The Metropolitan Transportation Authority (MTA) has issued a letter to the New York Times in response to its story about the deaths of transportation workers. The letter, from Patrick J. Foye, MTA Chairman and CEO, reads:
“The MTA during this unprecedented COVID-19 pandemic has been grieving over the tragic deaths of many of our colleagues. The one-sided New York Times story “41 Transit Workers Dead: Crisis Takes Staggering Toll on Subways” that ran April 8 only adds to that anguish by ignoring the facts.
“Since March 1, when the first case of COVID-19 was identified in New York, the MTA has taken aggressive action to protect the health and safety of our heroic workforce on the frontlines of this crisis.
The only ‘sluggish’ response has been on the part of the World Health Organization and Centers for Disease Control and Prevention, whose guidelines against widespread use of masks the MTA (a transportation organization, not a medical provider) initially followed but has since disregarded. To date, we have provided 460,000 N95 and surgical masks to all of our operating employees in addition to thousands of face shields and 2.5 million pairs of gloves. Only last week – after the MTA acted and we recommended our customers wear face coverings – did the CDC change course and recommend Americans wear masks. The WHO has still not acted.
“Additionally, here’s what the MTA, which took many of these steps before any transportation agency nationwide, has done. On March 3, the MTA implemented new disinfecting procedures – sanitizing our stations and full fleet of thousands of rolling stock daily and fully every 72 hours. On March 11, we stepped those efforts up to disinfect stations twice daily. We have implemented rear-door boarding to ensure social distancing for bus operators and eliminated cash transactions systemwide to limit person-to-person contact.
“After the state implemented the ‘NY on Pause’ order on March 20, the MTA put into place the Essential Service Plan on March 24 to preserve service for healthcare workers, first responders and other essential workers – allowing flexible scheduling to maximize social distancing and limit the number of people needed to come to work. We also implemented unprecedented back office procedures to promote social distancing in and around crew rooms and bus depots.
“The MTA’s pandemic plan is a blueprint that we have followed and improved on since day one. Unfortunately, what the plan, like others nationwide, did not contemplate was that medical guidance during this specific period would be not to use certain stockpiled items for all employees. Moreover, to set the record straight on supplies provided, the MTA has given employees: 12,500 gallons and over 50,000 bottles of hand sanitizer, 500,000 sanitizing wipes and 53,000 gallons of cleaning solution. We will continue to distribute these materials.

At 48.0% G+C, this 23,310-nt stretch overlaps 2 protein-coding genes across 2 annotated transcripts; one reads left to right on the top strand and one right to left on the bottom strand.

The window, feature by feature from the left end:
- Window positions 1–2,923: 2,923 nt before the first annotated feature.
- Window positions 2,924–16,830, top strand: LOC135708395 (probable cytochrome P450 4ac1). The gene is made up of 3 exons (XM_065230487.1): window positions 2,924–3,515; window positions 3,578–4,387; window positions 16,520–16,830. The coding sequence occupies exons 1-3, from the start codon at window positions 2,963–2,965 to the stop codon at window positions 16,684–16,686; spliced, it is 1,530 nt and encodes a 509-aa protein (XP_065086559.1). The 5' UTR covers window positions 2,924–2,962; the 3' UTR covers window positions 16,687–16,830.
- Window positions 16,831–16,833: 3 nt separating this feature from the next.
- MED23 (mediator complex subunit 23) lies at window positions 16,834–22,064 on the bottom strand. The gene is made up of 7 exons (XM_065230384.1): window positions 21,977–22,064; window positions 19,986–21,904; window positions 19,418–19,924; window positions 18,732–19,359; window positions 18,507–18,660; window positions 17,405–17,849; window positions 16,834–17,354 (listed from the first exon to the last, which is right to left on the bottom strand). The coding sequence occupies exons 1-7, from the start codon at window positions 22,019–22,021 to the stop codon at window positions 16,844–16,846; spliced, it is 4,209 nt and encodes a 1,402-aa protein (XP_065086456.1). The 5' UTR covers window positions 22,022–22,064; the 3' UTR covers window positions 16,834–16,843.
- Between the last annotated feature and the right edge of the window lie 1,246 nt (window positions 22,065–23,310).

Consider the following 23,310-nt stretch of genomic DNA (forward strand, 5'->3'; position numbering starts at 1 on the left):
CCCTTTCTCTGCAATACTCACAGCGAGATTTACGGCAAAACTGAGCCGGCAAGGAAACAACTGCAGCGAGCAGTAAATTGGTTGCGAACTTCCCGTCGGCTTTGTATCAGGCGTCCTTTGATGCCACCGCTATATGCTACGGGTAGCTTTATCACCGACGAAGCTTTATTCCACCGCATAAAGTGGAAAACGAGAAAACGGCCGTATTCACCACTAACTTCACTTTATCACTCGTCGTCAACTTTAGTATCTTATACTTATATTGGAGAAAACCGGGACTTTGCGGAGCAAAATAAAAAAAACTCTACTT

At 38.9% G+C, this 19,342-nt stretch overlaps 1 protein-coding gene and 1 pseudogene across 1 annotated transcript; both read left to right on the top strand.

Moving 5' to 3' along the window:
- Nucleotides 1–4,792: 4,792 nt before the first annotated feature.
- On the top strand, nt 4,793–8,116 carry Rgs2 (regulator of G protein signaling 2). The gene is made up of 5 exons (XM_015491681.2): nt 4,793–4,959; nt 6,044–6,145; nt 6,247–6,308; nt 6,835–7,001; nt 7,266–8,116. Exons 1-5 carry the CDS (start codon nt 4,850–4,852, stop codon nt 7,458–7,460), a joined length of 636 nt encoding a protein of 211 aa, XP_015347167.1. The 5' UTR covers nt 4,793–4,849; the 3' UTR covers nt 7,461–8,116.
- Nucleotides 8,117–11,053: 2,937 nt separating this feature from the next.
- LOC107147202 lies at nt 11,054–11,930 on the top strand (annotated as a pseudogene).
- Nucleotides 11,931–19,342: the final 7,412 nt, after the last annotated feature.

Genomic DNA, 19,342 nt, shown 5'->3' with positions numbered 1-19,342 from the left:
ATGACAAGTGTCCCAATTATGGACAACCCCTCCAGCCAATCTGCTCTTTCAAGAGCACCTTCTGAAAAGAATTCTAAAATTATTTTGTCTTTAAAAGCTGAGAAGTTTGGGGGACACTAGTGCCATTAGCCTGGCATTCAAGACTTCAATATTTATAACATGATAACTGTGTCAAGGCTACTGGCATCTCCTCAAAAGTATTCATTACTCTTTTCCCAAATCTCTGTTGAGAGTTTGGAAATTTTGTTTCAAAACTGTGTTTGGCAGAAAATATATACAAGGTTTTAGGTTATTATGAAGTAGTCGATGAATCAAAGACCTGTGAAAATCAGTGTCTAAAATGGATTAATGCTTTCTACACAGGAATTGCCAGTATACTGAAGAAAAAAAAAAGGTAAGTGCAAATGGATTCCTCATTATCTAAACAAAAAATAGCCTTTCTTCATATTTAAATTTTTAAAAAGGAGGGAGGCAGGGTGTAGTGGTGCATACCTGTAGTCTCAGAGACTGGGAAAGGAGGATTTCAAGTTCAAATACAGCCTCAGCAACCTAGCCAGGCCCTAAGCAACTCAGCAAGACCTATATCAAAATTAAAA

“The MTA’s singular focus is on protecting our heroic employees and customers. Any suggestion otherwise is baseless. We have implemented our plan and made necessary changes in real time as we deal with this unprecedented public health crisis.”
Homeland Security Today earlier reported on MTA’s initiative to provide staff with PPE ahead of national recommendations.
In addition to the measures outlined in the letter to the New York Times, MTA has also recently deployed a “Temperature Brigade” consisting of medically trained personnel to check temperatures of heroic employees at 22 strategic locations as they report to work throughout the MTA service region, helping to reduce the spread of illnesses as the organization battles the COVID-19 pandemic.
“One of the best ways to reduce the spread of COVID-19 is to ensure that people who are sick are staying home, out of the transit system and away from work,” said MTA Chief Safety Officer Patrick Warren. “Our “temperature brigade” helps reduce risk for everyone, and they are among the thousands of behind-the-scenes heroes at the MTA working hard to fight this formidable pandemic. Our frontline employees are incredible, and we thank them for their courage and commitment to public service.”
The MTA Temperature Brigade is drawn from across the MTA, including NYC Transit safety and security personnel, LIRR fire marshals and Metro-North fire brigade, as well as 60 contract workers, all medically trained, deployed 24/7 to locations covering all MTA agencies. The Brigade, which is redeployed regularly based on needs, is currently at 22 critical locations.
Temperature Brigade members check all employees entering a work location using thermal scan thermometers on foreheads. Anyone with a temperature of 100.4 degrees or higher is sent home and instructed to seek medical guidance and report back to the MTA.
The Brigade started at seven sites in March and has ramped up with more than 2,000 employees a day now being tested. The fever rate being found by the Brigade is extremely low – approximately 1 out of every 1,000 employees checked.